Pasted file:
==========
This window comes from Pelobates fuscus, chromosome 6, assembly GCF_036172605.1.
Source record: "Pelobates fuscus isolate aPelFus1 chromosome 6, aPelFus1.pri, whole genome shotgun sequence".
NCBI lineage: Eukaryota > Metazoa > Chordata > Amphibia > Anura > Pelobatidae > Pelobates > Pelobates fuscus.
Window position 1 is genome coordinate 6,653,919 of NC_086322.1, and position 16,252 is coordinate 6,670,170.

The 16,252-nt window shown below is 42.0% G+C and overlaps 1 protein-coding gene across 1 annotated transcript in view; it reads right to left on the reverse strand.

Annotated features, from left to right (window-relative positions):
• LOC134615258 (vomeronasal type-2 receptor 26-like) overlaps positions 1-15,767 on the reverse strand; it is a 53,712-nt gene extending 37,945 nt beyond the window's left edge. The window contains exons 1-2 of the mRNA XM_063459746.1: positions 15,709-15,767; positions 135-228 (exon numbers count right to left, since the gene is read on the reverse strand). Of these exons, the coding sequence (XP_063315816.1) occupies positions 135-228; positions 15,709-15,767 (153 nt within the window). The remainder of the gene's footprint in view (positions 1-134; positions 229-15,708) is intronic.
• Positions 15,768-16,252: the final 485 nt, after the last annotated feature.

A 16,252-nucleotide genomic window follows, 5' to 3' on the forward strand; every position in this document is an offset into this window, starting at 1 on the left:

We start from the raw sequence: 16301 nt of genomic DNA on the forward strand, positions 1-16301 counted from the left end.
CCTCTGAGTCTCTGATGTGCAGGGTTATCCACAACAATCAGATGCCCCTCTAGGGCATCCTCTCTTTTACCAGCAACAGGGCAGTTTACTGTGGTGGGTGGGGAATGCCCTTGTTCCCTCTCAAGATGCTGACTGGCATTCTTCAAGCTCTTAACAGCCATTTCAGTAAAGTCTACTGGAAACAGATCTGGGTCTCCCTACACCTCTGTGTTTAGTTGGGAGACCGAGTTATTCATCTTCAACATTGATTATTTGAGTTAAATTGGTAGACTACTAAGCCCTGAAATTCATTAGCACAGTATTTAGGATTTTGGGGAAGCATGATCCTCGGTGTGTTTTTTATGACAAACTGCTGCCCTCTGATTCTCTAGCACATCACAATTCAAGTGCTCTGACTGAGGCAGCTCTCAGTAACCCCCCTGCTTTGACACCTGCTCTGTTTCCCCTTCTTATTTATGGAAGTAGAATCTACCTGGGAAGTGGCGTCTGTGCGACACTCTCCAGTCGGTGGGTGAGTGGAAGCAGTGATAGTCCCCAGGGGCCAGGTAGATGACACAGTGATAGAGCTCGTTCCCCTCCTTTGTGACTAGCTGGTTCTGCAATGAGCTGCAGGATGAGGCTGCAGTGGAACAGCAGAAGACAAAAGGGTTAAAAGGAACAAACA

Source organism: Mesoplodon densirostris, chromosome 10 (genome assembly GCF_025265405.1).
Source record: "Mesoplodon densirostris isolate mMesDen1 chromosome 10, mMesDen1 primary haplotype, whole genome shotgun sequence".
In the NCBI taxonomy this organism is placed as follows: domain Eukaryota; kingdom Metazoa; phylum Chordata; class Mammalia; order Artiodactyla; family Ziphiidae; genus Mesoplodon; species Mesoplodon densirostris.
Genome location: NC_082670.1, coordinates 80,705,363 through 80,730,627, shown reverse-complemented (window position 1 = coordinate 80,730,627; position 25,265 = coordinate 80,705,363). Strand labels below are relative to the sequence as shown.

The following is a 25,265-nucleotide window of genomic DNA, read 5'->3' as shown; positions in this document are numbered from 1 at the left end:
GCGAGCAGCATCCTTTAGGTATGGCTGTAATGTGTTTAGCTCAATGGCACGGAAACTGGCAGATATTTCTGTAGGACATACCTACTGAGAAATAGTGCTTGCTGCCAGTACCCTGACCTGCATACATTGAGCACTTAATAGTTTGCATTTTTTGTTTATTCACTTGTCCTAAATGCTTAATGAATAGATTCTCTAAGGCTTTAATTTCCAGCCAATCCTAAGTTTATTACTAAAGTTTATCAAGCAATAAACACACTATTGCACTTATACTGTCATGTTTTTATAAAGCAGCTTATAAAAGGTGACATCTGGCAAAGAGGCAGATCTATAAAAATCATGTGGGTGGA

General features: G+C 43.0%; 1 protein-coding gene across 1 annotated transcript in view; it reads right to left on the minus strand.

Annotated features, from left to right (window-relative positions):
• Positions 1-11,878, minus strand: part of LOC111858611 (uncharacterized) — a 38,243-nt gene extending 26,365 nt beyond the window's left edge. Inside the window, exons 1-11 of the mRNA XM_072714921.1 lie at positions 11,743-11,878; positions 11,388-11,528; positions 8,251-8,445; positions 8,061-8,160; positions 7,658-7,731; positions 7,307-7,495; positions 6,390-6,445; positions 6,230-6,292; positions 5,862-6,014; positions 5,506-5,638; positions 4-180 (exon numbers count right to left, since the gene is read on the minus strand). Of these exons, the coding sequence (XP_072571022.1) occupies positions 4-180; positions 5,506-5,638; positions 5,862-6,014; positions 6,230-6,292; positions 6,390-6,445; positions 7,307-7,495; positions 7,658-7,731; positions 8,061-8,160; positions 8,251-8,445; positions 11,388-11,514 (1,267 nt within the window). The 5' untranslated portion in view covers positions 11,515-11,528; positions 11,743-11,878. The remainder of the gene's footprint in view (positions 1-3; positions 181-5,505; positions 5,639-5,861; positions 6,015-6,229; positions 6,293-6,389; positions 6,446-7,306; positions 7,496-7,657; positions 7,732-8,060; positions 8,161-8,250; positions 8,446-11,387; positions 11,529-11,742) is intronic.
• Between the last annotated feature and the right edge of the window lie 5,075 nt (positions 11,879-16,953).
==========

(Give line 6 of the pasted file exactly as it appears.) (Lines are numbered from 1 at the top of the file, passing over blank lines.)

Annotated features, from left to right (window-relative positions):